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2 edition of measurement of hydroxyl radical concentrations in tropospheric air found in the catalog.

measurement of hydroxyl radical concentrations in tropospheric air

Charles William Blankenship

measurement of hydroxyl radical concentrations in tropospheric air

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Published .
Written in English


Edition Notes

Statementby Charles William Blankenship, Jr.
The Physical Object
Paginationvii, 53 leaves ;
Number of Pages53
ID Numbers
Open LibraryOL16512506M

two hydroxyl (OH) radicals is accepted as the dominant tropospheric primary radical source, multiple other primary radical sources exist and can dominate in certain environments. In this work we use a series of model simulations to investigate if the nature of the primary radical matters. The OH radical is.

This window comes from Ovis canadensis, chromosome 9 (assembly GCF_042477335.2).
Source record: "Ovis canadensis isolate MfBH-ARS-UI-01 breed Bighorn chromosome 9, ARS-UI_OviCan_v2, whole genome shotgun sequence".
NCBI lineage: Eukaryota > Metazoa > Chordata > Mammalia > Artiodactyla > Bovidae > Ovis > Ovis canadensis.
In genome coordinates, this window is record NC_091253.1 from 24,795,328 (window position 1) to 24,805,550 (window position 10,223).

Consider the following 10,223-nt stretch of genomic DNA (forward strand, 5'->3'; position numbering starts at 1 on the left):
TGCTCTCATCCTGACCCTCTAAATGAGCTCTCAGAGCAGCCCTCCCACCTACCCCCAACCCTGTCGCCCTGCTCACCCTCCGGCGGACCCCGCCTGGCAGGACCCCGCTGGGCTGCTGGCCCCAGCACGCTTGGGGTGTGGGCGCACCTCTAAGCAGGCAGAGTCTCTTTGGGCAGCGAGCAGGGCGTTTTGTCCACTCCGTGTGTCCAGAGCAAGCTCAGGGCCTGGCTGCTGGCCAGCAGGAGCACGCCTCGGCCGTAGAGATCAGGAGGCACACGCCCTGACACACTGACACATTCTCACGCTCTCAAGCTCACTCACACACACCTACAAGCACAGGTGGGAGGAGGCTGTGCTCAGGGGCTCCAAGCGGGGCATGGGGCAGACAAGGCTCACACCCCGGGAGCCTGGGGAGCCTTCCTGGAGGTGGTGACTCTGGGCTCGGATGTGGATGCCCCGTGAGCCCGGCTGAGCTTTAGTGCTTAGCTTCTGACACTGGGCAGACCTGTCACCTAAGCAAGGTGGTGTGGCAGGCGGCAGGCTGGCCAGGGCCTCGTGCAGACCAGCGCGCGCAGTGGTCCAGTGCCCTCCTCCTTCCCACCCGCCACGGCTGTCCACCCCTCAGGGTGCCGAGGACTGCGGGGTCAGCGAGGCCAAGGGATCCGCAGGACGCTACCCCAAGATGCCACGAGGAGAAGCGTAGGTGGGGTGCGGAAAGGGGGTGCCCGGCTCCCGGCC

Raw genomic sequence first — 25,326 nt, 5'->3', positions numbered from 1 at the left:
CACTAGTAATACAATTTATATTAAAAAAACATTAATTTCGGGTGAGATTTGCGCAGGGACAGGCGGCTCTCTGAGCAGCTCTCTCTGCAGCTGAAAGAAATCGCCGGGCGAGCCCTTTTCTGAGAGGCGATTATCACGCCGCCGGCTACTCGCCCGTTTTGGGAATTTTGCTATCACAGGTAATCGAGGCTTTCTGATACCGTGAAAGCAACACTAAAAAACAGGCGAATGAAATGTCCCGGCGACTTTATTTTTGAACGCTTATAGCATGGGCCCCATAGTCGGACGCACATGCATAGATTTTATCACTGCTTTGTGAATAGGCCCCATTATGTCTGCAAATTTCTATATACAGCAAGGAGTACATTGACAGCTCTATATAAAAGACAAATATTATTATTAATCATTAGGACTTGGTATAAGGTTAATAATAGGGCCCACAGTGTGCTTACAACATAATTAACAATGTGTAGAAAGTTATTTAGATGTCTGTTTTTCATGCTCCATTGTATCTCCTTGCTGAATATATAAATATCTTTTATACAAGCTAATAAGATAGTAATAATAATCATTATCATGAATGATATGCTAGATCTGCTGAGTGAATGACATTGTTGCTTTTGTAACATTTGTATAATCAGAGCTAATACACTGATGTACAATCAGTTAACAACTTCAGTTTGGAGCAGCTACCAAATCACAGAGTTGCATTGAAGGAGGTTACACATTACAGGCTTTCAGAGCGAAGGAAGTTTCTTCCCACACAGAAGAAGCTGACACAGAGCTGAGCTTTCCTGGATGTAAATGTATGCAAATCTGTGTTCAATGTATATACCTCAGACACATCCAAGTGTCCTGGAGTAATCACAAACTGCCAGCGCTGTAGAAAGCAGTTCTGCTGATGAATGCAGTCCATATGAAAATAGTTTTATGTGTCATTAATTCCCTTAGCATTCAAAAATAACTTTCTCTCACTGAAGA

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measurement of hydroxyl radical concentrations in tropospheric air by Charles William Blankenship Download PDF EPUB FB2

Atmospheric Environment Vol. Printed in Great Britain. / + Pergamon Press Ltd. TROPOSPHERIC CONCENTRATIONS OF THE HYDROXYL RADICAL REVIEW C.

HEWITT and ROY M. HARRISON*+ Department of Environmental Sciences, University of Lancaster, Lancaster LAI 4YQ, U.K. (first received 11 January and received/or Cited by: The dominant role played by the hydroxyl radical in tropospheric photochemistry makes essential a better definition of its atmospheric abundance.

The measurement techniques employed to date are critically evaluated and the reported concentrations of HO in ambient air are by: surface measurements of hydroxyl radicals in urban and rural ar-eas.

Predictions of average tropospheric, hemispheric and/or zonal concentrations of hydroxyl radicals derived from methylchloroform and carbon monoxide concentrations and models are discussed.